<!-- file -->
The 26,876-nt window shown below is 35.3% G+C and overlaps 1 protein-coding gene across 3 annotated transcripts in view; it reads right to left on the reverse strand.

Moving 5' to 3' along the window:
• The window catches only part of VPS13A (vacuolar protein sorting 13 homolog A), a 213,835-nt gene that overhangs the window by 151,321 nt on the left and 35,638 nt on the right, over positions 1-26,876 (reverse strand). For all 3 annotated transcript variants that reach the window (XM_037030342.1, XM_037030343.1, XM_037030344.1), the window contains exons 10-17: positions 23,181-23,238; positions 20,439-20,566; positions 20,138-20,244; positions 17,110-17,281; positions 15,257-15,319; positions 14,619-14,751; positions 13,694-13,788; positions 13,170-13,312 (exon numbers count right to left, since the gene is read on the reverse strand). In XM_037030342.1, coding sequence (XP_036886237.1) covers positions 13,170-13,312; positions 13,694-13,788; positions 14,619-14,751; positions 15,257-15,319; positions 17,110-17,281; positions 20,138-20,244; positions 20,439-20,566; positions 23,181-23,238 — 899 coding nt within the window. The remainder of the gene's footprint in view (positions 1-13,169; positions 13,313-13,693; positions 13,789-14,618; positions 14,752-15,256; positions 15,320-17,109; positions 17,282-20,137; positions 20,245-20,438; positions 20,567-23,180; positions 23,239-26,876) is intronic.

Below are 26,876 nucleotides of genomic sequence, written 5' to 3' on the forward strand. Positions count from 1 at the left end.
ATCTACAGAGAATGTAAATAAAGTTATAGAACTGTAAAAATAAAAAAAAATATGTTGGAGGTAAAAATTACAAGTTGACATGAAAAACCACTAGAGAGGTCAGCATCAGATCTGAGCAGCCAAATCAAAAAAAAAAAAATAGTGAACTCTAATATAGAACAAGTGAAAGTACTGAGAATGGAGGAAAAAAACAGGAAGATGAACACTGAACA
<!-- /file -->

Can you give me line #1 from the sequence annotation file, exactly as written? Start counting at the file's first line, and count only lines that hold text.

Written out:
The 26,876-nt window shown below is 35.3% G+C and overlaps 1 protein-coding gene across 3 annotated transcripts in view; it reads right to left on the reverse strand.